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IPW: what’s the fairest way to pay for infrastructure? New Zealand public responds

15 February 2024

In this week’s Infrastructure Policy Watch, the New Zealand Infrastructure Commission publishes public polling data on funding infrastructure fairly.

IPW: what’s the fairest way to pay for infrastructure? New Zealand public responds
Should those who benefit the most from infrastructure networks pay a higher cost? Image credit: Shutterstock

Last year, the New Zealand Infrastructure Commission (Te Waihanga) announced a research programme looking into how the country's infrastructure is funded and priced.

The research will also outline the implications for equity and quality of the infrastructure provided.

Along with many other countries, New Zealand faces infrastructure challenges including a growing population, the need to cut carbon emissions, and adapting to a changing climate.

These challenges are forcing governments to rethink how they prioritise, fund, and deliver infrastructure. This raises questions about who pays for infrastructure – and whether this is fair.

‘Pay per use’ infrastructure receives most support

As part of the research programme, the commission has released the results of a survey asking New Zealanders about fair ways to pay for infrastructure.

The survey explored perceptions of fairness in different funding approaches for roads, water, and electricity.

The highest support was for usage as a fair way for charging. Nearly three-quarters of respondents thought it was fair that what households pay for electricity (74%) and water (72%) should be based on what they use.

Views on road usage were less clear

Most respondents (65%) view congestion charging as an unfair way of charging for road use at peak times.

Aucklanders were more likely to think it was fair (31%) than those from elsewhere (22%), possibly due to the city's severe congestion problems.

But overall, no funding method presented for roads was considered fairest by respondents.

The commission says this may be due to:

  • the complexity of road funding mechanisms;
  • the perception of roads as a public good for all; and
  • individuals’ perceived lack of control over their road usage compared to other utilities.

The ICE has previously explored what the British public would consider acceptable as an alternative to funding roads.

In 2019, 47% of British adults said they would support a ‘pay-as-you-go’ model for road use if it completely replaced Vehicle Excise Duty and fuel duty.

What support was there for other funding options?

Lower-income households were more likely to agree that income-based charging was fair, while higher-income households were less likely to agree.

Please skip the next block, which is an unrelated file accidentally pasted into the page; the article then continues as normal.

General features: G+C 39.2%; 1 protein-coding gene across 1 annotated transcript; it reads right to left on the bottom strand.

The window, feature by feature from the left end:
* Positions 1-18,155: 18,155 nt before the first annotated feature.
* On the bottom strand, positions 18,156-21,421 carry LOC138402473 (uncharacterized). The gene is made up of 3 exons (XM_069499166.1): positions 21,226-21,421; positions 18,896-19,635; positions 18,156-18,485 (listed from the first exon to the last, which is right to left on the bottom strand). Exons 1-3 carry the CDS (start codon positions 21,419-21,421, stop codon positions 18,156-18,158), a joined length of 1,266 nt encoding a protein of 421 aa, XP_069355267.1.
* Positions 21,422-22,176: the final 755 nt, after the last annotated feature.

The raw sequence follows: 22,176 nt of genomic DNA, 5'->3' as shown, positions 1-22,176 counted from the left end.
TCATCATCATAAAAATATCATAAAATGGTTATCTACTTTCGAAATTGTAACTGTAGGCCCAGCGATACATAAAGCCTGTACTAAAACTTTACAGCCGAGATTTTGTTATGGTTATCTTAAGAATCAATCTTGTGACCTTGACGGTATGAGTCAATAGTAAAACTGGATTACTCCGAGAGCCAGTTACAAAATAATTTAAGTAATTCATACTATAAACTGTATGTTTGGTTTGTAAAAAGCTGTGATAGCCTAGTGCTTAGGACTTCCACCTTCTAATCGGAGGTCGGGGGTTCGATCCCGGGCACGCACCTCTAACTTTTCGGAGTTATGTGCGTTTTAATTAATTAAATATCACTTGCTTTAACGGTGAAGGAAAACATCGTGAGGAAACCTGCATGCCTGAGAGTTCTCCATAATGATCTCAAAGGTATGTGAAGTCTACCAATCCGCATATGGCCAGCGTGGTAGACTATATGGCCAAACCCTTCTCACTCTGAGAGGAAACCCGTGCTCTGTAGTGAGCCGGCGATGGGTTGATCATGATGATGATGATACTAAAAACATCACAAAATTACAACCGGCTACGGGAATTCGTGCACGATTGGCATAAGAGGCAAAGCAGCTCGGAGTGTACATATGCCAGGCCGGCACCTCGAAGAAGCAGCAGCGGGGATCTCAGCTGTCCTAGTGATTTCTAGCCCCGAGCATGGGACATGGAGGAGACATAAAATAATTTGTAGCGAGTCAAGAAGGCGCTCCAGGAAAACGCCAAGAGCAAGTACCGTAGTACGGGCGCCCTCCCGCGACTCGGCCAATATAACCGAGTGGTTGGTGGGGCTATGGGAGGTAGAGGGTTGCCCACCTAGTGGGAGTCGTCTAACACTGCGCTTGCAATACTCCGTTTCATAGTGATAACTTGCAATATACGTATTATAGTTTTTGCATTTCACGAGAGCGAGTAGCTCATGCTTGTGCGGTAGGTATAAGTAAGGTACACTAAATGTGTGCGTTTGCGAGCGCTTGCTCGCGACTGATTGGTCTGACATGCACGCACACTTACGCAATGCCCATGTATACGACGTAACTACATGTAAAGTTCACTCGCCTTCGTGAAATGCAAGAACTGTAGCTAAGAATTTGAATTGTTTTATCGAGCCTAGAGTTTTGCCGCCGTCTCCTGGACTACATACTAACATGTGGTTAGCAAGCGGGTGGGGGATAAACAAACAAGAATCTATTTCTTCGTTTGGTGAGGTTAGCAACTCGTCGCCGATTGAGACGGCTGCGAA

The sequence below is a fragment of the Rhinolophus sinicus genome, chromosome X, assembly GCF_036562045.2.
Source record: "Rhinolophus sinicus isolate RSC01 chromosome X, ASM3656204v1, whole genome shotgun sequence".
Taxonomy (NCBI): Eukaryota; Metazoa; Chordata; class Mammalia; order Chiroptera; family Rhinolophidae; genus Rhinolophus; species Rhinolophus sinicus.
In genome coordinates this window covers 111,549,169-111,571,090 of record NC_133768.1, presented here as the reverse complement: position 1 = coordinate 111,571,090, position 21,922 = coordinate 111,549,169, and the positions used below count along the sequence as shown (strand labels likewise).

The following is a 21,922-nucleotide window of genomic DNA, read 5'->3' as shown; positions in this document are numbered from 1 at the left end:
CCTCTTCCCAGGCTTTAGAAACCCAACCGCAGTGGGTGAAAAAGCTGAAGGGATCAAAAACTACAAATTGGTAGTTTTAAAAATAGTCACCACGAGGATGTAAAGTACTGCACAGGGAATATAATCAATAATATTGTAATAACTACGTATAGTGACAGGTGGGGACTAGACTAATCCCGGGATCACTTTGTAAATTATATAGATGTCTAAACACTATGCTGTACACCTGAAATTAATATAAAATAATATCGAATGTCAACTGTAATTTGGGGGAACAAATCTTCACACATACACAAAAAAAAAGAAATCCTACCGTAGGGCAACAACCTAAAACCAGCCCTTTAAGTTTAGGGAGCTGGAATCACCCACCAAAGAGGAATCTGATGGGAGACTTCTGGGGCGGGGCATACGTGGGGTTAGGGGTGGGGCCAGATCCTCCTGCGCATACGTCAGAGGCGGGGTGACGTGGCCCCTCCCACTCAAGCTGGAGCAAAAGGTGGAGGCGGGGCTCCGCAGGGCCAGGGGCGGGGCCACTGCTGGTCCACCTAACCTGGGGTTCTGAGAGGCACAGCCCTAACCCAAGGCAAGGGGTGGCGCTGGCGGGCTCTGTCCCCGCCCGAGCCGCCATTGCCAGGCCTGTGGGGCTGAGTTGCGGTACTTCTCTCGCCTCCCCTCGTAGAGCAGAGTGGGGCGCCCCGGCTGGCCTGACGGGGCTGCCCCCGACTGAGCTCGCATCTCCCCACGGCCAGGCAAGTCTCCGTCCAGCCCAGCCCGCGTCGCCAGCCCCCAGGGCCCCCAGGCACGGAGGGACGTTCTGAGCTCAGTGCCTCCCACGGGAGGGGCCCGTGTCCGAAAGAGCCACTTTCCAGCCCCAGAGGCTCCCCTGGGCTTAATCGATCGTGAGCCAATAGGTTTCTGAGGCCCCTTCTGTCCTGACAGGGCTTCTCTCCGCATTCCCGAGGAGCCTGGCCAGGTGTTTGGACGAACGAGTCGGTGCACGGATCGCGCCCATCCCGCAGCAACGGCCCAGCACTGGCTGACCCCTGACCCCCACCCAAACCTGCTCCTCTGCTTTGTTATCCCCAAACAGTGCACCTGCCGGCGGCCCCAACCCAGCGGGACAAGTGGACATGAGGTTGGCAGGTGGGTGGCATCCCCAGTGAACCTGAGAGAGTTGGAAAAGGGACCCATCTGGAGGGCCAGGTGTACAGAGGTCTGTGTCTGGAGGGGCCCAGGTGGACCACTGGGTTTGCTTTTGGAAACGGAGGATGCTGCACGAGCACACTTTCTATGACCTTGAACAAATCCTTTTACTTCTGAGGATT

This level of self-interest isn’t unusual, though 24% of respondents said they were willing to pay more to offset the bills of lower-income households.

Most survey respondents also thought it would be unfair to charge based on the cost of supplying electricity (55%), water (57%), or roads (60%).

Such an approach would likely put people in rural areas at a disadvantage.

There were also notable differences in perceptions of fairness by age, gender, and ethnicity.

For example, those under 30 were more likely to favour congestion charging than those over 60.

What should policymakers do next?

The New Zealand Infrastructure Commission highlights that decision-makers have an opportunity to harness the broad support for use-based charging as a fairer means of paying for water.

This means introducing water metering in areas where this isn’t already present, with a view to charge for water based on the volume used.

The commission says this could be done by incorporating a low fixed charge for basic needs and the discretion to have lower charges for some households.

Despite there being no clear public consensus on congestion charging, the commission points out that there’s a global trend in other cities for increased public support after this method has been introduced.

Finally, the commission highlights that there are some tough decisions for the future about who should bear costs.

For example, who pays for rebuilding infrastructure in remote communities after extreme weather events, or for adapting infrastructure to be resilient to climate change?

The ICE’s view

The study from the New Zealand Infrastructure Commission explores areas policymakers often fear to tread.

Should those who benefit the most from infrastructure networks pay a higher cost? Should the costs fall mainly on current or future users? What levels of risk and what trade-offs are the public prepared to accept?

These are tricky questions that are facing governments globally.

A nation’s goals – such as achieving net zero emissions, addressing regional inequality, or strengthening resilience – all come with costs, which will have to be paid for one way or another.

In some cases, these goals may clash with fairness objectives.

For example, policies that seek to achieve net zero emissions may put pressure on low-income households that don’t have the means to switch to lower-carbon transport or energy options.

This was something the ICE and All-Party Parliamentary Group on Infrastructure looked into recently. This work concluded that the public needs an infrastructure system that will empower them to make the right choices.

Meanwhile, the Enabling Better Infrastructure (EBI) programme sets out guidelines for policymakers to consider the short- and long-term affordability of infrastructure, including taxation and user charges.

In case you missed it:

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  • David Hawkes, head of policy at ICE